Nevertheless, the book’s central observation still sticks with me. I think it’s true that the public sphere of life has broken down in many important ways. I don’t believe we come together as a society, across economic classes, in anything approaching the way we did even when I was a kid in the 1970s and 80s, let alone the way we did in previous decades (again, with the acknowledgment that in those previous decades race made this civic coming together a decidedly whites-only affair). We drive too much and live in isolated and increasingly cloistered communities of like-minded people. Indeed, “success” is increasingly equated with being able to buy one’s way out of the public sphere altogether. This is bad for democracy and social health. It takes us out of the role of stakeholder and, at best, puts us in the role of voyeur when it comes to the challenges we face as a nation. In many cases it causes us to simply turn away altogether and to believe the entire country is doing as well as we are in our little economically and technologically homogenous cocoon.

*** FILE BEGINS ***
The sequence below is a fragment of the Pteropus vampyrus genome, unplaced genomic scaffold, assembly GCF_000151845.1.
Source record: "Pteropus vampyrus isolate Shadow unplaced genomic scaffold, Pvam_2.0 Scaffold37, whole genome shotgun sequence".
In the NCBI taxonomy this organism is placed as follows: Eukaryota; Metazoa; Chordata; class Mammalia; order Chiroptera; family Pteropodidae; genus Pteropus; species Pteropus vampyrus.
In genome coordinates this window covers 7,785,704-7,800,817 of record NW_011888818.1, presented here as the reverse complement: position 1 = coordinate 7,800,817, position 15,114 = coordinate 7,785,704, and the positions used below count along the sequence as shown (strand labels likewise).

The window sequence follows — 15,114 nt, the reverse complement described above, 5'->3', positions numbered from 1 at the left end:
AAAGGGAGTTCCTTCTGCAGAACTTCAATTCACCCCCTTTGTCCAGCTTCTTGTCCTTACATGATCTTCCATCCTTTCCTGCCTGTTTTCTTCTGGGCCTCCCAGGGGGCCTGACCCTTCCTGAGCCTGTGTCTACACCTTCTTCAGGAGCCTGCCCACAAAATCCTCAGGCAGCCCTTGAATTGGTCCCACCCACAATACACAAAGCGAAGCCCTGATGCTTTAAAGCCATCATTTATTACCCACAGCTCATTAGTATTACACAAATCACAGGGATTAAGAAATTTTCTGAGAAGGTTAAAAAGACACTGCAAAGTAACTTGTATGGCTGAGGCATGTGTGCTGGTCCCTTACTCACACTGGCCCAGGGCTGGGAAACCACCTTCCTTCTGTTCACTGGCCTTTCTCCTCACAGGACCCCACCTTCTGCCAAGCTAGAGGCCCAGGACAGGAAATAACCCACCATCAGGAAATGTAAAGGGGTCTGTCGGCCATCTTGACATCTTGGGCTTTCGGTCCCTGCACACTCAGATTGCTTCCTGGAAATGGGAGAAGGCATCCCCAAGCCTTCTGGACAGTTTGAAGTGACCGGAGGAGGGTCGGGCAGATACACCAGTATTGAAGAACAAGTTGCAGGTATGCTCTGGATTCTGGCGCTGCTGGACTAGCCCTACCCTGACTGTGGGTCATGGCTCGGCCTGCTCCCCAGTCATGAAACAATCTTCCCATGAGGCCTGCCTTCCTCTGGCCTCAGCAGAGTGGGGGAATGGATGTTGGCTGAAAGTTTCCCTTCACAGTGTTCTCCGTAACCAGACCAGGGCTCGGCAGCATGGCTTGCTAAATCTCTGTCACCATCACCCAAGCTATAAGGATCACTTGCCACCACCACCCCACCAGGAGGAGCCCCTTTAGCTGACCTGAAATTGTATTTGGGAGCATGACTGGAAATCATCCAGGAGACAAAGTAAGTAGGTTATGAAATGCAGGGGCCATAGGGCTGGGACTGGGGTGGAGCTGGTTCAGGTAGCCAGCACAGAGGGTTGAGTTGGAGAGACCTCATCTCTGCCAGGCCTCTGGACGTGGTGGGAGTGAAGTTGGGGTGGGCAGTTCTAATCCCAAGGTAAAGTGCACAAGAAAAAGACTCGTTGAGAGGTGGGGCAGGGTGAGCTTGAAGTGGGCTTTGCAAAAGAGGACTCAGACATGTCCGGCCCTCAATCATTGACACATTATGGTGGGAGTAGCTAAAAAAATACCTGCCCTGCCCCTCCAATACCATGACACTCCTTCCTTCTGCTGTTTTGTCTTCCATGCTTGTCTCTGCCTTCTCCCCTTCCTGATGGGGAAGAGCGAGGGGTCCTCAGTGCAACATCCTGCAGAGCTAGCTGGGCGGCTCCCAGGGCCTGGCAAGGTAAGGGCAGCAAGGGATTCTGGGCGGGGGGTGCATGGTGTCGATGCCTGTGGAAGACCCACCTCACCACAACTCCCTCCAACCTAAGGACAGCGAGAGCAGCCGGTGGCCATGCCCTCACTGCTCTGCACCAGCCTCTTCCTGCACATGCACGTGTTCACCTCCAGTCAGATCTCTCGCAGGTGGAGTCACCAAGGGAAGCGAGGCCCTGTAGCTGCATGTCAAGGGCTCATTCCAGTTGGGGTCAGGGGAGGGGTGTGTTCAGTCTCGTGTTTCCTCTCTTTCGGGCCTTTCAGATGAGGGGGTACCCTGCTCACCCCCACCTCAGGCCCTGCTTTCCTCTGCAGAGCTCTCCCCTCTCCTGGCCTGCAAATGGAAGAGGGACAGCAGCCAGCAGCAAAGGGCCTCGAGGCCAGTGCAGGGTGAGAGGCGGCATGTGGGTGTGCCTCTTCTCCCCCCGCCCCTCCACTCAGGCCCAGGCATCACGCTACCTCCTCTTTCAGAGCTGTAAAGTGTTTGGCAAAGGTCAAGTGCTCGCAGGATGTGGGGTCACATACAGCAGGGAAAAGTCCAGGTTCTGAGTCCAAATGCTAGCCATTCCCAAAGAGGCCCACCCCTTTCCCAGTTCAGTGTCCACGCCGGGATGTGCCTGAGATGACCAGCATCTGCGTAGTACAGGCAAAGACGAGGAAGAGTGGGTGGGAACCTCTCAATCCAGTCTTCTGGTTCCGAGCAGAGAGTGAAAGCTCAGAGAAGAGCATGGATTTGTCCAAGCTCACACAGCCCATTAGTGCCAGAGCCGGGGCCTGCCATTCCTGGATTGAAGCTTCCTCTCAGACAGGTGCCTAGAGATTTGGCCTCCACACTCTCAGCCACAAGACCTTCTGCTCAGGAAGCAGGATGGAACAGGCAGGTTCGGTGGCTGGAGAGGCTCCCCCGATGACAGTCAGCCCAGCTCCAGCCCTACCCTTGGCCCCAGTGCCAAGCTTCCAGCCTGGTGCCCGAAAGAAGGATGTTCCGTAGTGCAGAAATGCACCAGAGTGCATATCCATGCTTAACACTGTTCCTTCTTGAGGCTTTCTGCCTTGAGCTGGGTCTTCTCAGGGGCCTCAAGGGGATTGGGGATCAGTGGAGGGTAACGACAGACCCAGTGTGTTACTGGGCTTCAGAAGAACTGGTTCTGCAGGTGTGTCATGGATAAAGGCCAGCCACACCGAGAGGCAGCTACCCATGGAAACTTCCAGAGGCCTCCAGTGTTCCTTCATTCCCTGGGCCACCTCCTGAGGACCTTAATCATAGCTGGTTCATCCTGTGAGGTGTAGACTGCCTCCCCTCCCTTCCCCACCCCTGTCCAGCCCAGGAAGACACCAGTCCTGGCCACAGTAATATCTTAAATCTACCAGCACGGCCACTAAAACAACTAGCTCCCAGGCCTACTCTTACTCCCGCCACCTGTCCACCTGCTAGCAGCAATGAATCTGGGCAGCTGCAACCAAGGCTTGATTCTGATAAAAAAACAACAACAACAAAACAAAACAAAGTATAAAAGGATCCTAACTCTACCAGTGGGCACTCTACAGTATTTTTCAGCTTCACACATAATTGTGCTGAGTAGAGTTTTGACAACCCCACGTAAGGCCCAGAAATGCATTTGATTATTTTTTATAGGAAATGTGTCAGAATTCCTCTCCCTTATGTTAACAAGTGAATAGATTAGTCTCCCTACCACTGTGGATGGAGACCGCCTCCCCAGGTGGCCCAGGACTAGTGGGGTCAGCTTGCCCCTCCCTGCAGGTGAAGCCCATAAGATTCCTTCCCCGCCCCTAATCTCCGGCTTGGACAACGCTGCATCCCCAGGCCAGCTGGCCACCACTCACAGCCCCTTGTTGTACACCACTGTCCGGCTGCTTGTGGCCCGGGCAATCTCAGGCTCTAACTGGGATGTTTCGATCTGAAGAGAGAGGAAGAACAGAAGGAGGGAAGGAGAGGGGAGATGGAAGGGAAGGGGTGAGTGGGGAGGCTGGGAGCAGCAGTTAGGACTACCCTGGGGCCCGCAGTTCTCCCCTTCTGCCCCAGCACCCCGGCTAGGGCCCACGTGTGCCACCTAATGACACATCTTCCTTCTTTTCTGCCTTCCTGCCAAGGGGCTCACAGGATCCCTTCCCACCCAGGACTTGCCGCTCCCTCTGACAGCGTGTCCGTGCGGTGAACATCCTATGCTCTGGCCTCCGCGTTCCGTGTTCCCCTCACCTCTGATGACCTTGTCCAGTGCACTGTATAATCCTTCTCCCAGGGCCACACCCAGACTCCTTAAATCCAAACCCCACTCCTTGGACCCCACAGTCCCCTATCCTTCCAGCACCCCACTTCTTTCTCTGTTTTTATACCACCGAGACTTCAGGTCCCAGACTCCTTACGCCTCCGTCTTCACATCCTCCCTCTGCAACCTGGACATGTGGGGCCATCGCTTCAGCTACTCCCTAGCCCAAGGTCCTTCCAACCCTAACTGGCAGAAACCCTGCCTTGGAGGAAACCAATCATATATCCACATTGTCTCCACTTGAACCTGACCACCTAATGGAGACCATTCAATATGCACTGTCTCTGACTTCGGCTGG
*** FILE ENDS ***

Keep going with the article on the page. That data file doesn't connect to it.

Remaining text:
I write about baseball for a living. Baseball takes place in stadiums with tens of thousands of people coming together in a single place, focused on a single purpose, all with an overlay of something approaching civic pride. Even if you only consume baseball via TV or online there is a communal aspect to it. If you watch it on TV you can share the experience of the game with people at work the next day. If, like me, you’re a multi-screen baseball consumer who is plugged in to social media as games go on, you are sharing, however virtually, some sort of public experience. Each evening there are only perhaps nine or ten and never more than 15 games going on at any one time and a lot of people from a lot of different backgrounds are talking about it. For many years, even after reading “The End of Equality” and worrying about Kaus’ observations, I felt like sports was a bulwark against the degradation of the public sphere. Not a perfect substitute, but better than nothing. I mean, look at this for cryin’ out loud.

Increasingly, however, I don’t believe that to be the case. Indeed, in the past two days I’ve written baseball stories at NBC which remind me that the world of baseball is no different in this regard than anything else. It’s a world in which money is a great insulator and divider. Indeed, if the Lords of the Realm aren’t careful, it could very well become a world that has little if any use for anyone other than the rich.